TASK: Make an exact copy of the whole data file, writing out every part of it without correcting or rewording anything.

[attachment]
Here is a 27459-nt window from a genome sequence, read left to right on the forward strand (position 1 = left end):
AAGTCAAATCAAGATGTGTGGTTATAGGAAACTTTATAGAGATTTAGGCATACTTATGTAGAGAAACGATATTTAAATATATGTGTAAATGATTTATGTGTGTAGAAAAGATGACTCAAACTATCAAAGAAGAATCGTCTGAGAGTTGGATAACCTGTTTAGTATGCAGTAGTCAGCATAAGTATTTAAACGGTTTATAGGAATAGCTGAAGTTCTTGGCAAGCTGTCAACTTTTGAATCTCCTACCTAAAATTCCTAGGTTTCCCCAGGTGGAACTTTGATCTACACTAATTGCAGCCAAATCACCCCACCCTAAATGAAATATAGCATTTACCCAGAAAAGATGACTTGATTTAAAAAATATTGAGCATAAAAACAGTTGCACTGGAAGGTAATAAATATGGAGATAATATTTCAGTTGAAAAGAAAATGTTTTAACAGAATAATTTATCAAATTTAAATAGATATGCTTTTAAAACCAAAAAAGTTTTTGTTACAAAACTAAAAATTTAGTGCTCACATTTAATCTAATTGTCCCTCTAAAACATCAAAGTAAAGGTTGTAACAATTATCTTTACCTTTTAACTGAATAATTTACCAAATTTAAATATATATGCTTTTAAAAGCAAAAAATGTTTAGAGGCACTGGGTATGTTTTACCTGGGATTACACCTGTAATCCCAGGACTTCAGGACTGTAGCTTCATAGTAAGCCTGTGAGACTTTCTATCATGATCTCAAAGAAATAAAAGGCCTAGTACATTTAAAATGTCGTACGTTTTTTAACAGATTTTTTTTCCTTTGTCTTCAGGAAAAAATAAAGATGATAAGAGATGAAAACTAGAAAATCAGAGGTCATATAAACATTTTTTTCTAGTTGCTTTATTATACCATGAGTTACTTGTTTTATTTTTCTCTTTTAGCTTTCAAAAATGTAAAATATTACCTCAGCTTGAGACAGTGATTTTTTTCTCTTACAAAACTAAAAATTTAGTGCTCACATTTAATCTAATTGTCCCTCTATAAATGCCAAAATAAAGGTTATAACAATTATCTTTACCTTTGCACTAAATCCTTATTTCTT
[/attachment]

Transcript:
Here is a 27459-nt window from a genome sequence, read left to right on the forward strand (position 1 = left end):
AAGTCAAATCAAGATGTGTGGTTATAGGAAACTTTATAGAGATTTAGGCATACTTATGTAGAGAAACGATATTTAAATATATGTGTAAATGATTTATGTGTGTAGAAAAGATGACTCAAACTATCAAAGAAGAATCGTCTGAGAGTTGGATAACCTGTTTAGTATGCAGTAGTCAGCATAAGTATTTAAACGGTTTATAGGAATAGCTGAAGTTCTTGGCAAGCTGTCAACTTTTGAATCTCCTACCTAAAATTCCTAGGTTTCCCCAGGTGGAACTTTGATCTACACTAATTGCAGCCAAATCACCCCACCCTAAATGAAATATAGCATTTACCCAGAAAAGATGACTTGATTTAAAAAATATTGAGCATAAAAACAGTTGCACTGGAAGGTAATAAATATGGAGATAATATTTCAGTTGAAAAGAAAATGTTTTAACAGAATAATTTATCAAATTTAAATAGATATGCTTTTAAAACCAAAAAAGTTTTTGTTACAAAACTAAAAATTTAGTGCTCACATTTAATCTAATTGTCCCTCTAAAACATCAAAGTAAAGGTTGTAACAATTATCTTTACCTTTTAACTGAATAATTTACCAAATTTAAATATATATGCTTTTAAAAGCAAAAAATGTTTAGAGGCACTGGGTATGTTTTACCTGGGATTACACCTGTAATCCCAGGACTTCAGGACTGTAGCTTCATAGTAAGCCTGTGAGACTTTCTATCATGATCTCAAAGAAATAAAAGGCCTAGTACATTTAAAATGTCGTACGTTTTTTAACAGATTTTTTTTCCTTTGTCTTCAGGAAAAAATAAAGATGATAAGAGATGAAAACTAGAAAATCAGAGGTCATATAAACATTTTTTTCTAGTTGCTTTATTATACCATGAGTTACTTGTTTTATTTTTCTCTTTTAGCTTTCAAAAATGTAAAATATTACCTCAGCTTGAGACAGTGATTTTTTTCTCTTACAAAACTAAAAATTTAGTGCTCACATTTAATCTAATTGTCCCTCTATAAATGCCAAAATAAAGGTTATAACAATTATCTTTACCTTTGCACTAAATCCTTATTTCTT